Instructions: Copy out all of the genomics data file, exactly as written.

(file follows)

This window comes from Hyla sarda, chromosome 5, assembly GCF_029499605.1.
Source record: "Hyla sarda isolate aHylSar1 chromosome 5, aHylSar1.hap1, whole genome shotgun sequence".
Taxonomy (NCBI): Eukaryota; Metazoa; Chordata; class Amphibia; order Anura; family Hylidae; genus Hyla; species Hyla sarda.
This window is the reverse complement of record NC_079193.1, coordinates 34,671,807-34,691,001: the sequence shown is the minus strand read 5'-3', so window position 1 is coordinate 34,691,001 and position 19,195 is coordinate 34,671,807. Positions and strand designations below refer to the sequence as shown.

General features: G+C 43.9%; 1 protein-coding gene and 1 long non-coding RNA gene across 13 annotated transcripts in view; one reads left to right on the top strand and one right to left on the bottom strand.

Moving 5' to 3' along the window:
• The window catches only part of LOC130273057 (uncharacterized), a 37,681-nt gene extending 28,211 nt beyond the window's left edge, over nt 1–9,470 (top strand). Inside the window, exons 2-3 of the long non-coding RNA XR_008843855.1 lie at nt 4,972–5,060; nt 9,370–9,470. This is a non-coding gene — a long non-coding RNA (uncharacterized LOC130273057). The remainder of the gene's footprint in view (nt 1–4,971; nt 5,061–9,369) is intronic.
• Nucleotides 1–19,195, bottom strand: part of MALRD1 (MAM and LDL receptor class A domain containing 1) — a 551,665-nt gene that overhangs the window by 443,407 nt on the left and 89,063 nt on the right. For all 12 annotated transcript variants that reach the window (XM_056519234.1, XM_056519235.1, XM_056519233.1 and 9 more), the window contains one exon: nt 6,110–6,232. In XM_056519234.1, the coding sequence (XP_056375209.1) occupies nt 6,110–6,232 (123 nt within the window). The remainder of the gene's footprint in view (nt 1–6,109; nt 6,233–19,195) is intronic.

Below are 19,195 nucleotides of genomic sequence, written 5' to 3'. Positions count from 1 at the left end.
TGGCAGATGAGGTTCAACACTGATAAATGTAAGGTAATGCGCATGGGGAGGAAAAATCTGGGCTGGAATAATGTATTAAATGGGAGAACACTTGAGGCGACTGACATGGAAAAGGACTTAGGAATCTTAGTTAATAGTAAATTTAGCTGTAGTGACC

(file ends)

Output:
This window comes from Hyla sarda, chromosome 5, assembly GCF_029499605.1.
Source record: "Hyla sarda isolate aHylSar1 chromosome 5, aHylSar1.hap1, whole genome shotgun sequence".
Taxonomy (NCBI): Eukaryota; Metazoa; Chordata; class Amphibia; order Anura; family Hylidae; genus Hyla; species Hyla sarda.
This window is the reverse complement of record NC_079193.1, coordinates 34,671,807-34,691,001: the sequence shown is the minus strand read 5'-3', so window position 1 is coordinate 34,691,001 and position 19,195 is coordinate 34,671,807. Positions and strand designations below refer to the sequence as shown.

General features: G+C 43.9%; 1 protein-coding gene and 1 long non-coding RNA gene across 13 annotated transcripts in view; one reads left to right on the top strand and one right to left on the bottom strand.

Moving 5' to 3' along the window:
• The window catches only part of LOC130273057 (uncharacterized), a 37,681-nt gene extending 28,211 nt beyond the window's left edge, over nt 1–9,470 (top strand). Inside the window, exons 2-3 of the long non-coding RNA XR_008843855.1 lie at nt 4,972–5,060; nt 9,370–9,470. This is a non-coding gene — a long non-coding RNA (uncharacterized LOC130273057). The remainder of the gene's footprint in view (nt 1–4,971; nt 5,061–9,369) is intronic.
• Nucleotides 1–19,195, bottom strand: part of MALRD1 (MAM and LDL receptor class A domain containing 1) — a 551,665-nt gene that overhangs the window by 443,407 nt on the left and 89,063 nt on the right. For all 12 annotated transcript variants that reach the window (XM_056519234.1, XM_056519235.1, XM_056519233.1 and 9 more), the window contains one exon: nt 6,110–6,232. In XM_056519234.1, the coding sequence (XP_056375209.1) occupies nt 6,110–6,232 (123 nt within the window). The remainder of the gene's footprint in view (nt 1–6,109; nt 6,233–19,195) is intronic.

Below are 19,195 nucleotides of genomic sequence, written 5' to 3'. Positions count from 1 at the left end.
TGGCAGATGAGGTTCAACACTGATAAATGTAAGGTAATGCGCATGGGGAGGAAAAATCTGGGCTGGAATAATGTATTAAATGGGAGAACACTTGAGGCGACTGACATGGAAAAGGACTTAGGAATCTTAGTTAATAGTAAATTTAGCTGTAGTGACC